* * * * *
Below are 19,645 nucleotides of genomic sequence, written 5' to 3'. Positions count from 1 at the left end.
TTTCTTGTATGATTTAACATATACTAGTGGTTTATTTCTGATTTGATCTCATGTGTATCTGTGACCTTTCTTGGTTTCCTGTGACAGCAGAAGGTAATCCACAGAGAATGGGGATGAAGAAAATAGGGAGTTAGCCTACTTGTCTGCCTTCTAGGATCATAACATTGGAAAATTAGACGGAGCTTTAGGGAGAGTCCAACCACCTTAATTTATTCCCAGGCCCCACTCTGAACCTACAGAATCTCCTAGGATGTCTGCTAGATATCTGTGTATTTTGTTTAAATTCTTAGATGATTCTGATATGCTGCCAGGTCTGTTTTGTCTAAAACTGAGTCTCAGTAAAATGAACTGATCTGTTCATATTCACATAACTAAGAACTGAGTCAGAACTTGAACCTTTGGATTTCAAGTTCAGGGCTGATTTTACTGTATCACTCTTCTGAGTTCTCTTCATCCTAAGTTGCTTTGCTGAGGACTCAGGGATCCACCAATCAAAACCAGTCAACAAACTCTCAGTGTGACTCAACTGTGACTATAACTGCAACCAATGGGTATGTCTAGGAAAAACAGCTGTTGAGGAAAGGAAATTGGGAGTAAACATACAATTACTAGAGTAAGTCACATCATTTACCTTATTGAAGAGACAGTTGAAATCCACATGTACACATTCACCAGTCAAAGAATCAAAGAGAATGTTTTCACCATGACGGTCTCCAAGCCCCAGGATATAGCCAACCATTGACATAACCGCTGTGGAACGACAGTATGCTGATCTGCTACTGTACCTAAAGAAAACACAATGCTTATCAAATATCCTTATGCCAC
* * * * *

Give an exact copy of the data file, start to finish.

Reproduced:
Below are 19,645 nucleotides of genomic sequence, written 5' to 3'. Positions count from 1 at the left end.
TTTCTTGTATGATTTAACATATACTAGTGGTTTATTTCTGATTTGATCTCATGTGTATCTGTGACCTTTCTTGGTTTCCTGTGACAGCAGAAGGTAATCCACAGAGAATGGGGATGAAGAAAATAGGGAGTTAGCCTACTTGTCTGCCTTCTAGGATCATAACATTGGAAAATTAGACGGAGCTTTAGGGAGAGTCCAACCACCTTAATTTATTCCCAGGCCCCACTCTGAACCTACAGAATCTCCTAGGATGTCTGCTAGATATCTGTGTATTTTGTTTAAATTCTTAGATGATTCTGATATGCTGCCAGGTCTGTTTTGTCTAAAACTGAGTCTCAGTAAAATGAACTGATCTGTTCATATTCACATAACTAAGAACTGAGTCAGAACTTGAACCTTTGGATTTCAAGTTCAGGGCTGATTTTACTGTATCACTCTTCTGAGTTCTCTTCATCCTAAGTTGCTTTGCTGAGGACTCAGGGATCCACCAATCAAAACCAGTCAACAAACTCTCAGTGTGACTCAACTGTGACTATAACTGCAACCAATGGGTATGTCTAGGAAAAACAGCTGTTGAGGAAAGGAAATTGGGAGTAAACATACAATTACTAGAGTAAGTCACATCATTTACCTTATTGAAGAGACAGTTGAAATCCACATGTACACATTCACCAGTCAAAGAATCAAAGAGAATGTTTTCACCATGACGGTCTCCAAGCCCCAGGATATAGCCAACCATTGACATAACCGCTGTGGAACGACAGTATGCTGATCTGCTACTGTACCTAAAGAAAACACAATGCTTATCAAATATCCTTATGCCAC